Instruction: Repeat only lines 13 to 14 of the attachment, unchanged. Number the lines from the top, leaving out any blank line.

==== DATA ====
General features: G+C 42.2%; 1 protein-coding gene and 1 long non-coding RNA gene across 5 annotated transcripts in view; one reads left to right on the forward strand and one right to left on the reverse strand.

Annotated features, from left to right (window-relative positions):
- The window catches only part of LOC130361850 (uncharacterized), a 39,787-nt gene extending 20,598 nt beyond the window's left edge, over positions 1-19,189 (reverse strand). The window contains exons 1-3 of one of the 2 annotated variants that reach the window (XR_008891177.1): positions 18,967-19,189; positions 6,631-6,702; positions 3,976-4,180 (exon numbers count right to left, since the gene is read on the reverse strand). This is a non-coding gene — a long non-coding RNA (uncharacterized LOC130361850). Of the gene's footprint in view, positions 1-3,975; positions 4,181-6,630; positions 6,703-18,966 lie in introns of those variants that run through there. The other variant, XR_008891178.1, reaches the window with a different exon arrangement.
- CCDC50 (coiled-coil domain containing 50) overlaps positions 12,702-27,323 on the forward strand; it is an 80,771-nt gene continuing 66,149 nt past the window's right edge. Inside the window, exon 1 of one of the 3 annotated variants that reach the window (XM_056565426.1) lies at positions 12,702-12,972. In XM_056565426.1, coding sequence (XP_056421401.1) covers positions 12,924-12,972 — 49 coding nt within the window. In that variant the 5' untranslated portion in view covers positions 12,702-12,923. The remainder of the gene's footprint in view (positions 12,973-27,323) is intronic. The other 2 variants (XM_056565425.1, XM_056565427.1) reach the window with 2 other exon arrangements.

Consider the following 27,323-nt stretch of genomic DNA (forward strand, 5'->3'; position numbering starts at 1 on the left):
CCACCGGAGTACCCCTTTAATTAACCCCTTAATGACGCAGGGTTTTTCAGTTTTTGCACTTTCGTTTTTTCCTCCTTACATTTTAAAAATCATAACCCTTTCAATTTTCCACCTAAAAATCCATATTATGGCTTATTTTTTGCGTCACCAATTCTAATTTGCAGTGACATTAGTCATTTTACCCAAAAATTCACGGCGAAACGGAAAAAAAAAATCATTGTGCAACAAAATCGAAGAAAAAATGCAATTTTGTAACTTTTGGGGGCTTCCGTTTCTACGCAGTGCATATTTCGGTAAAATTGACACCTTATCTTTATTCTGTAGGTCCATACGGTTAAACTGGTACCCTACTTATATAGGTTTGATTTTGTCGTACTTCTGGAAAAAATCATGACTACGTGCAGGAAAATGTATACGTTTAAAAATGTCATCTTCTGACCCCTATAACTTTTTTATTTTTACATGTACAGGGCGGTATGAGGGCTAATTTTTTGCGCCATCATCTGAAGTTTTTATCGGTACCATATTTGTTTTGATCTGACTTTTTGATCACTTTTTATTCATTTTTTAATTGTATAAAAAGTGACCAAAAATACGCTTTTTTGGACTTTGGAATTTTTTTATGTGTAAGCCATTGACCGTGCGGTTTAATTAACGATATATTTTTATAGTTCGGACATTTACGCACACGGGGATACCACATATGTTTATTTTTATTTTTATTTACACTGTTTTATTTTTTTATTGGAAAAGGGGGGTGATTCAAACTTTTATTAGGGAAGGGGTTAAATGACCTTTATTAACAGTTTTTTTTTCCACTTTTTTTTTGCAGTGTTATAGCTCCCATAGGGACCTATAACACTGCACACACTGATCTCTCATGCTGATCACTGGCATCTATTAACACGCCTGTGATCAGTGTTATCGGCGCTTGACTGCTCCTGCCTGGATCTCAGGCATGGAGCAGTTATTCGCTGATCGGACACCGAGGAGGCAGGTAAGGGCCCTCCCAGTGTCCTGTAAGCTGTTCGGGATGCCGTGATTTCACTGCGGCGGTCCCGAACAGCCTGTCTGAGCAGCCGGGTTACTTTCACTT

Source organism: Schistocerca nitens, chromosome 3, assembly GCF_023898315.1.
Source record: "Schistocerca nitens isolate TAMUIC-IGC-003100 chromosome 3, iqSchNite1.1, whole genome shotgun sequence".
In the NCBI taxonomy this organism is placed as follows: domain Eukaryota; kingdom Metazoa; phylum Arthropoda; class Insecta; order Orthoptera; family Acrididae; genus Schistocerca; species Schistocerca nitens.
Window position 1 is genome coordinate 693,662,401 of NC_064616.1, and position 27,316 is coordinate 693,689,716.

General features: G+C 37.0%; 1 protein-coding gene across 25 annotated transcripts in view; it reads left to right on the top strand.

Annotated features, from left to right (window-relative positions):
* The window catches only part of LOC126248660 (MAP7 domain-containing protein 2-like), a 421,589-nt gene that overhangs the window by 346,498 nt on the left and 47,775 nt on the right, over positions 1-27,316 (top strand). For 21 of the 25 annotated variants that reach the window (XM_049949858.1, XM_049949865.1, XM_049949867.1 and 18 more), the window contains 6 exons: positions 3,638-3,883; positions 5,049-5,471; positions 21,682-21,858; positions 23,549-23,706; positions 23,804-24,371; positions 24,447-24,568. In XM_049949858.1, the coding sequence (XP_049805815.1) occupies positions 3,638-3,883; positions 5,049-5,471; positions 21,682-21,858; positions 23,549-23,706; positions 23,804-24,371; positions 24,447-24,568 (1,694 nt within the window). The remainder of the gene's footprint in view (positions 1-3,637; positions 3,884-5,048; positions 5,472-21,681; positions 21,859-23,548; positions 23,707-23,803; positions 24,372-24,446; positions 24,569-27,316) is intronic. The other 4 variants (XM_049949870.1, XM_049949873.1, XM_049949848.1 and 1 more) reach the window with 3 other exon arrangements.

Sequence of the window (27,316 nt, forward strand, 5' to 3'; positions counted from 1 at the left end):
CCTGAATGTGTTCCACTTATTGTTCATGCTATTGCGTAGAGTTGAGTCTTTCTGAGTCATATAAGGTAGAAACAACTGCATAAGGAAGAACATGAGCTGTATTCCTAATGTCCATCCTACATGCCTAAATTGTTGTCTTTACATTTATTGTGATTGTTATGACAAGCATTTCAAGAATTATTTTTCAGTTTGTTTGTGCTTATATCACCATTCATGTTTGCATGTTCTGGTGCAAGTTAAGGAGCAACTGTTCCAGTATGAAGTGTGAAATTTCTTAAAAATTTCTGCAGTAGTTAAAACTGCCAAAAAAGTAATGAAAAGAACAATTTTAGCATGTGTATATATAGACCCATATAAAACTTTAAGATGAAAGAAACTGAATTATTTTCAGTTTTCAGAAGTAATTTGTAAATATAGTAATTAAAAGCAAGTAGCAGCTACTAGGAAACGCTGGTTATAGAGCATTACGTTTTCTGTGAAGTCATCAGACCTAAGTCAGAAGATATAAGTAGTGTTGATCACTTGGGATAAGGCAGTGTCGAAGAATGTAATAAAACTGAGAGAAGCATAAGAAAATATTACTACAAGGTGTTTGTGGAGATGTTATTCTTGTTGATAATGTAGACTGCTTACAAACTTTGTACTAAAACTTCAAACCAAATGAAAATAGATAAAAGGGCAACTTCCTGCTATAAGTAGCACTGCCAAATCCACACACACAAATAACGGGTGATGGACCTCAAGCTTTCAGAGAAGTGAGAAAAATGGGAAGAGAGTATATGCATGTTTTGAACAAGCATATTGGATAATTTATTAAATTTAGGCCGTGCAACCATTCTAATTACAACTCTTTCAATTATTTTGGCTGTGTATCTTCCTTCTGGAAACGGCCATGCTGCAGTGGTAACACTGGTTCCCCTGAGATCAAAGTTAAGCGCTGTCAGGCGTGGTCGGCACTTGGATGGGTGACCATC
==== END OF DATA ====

* The window catches only part of LOC126248660 (MAP7 domain-containing protein 2-like), a 421,589-nt gene that overhangs the window by 346,498 nt on the left and 47,775 nt on the right, over positions 1-27,316 (top strand). For 21 of the 25 annotated variants that reach the window (XM_049949858.1, XM_049949865.1, XM_049949867.1 and 18 more), the window contains 6 exons: positions 3,638-3,883; positions 5,049-5,471; positions 21,682-21,858; positions 23,549-23,706; positions 23,804-24,371; positions 24,447-24,568. In XM_049949858.1, the coding sequence (XP_049805815.1) occupies positions 3,638-3,883; positions 5,049-5,471; positions 21,682-21,858; positions 23,549-23,706; positions 23,804-24,371; positions 24,447-24,568 (1,694 nt within the window). The remainder of the gene's footprint in view (positions 1-3,637; positions 3,884-5,048; positions 5,472-21,681; positions 21,859-23,548; positions 23,707-23,803; positions 24,372-24,446; positions 24,569-27,316) is intronic. The other 4 variants (XM_049949870.1, XM_049949873.1, XM_049949848.1 and 1 more) reach the window with 3 other exon arrangements.

Sequence of the window (27,316 nt, forward strand, 5' to 3'; positions counted from 1 at the left end):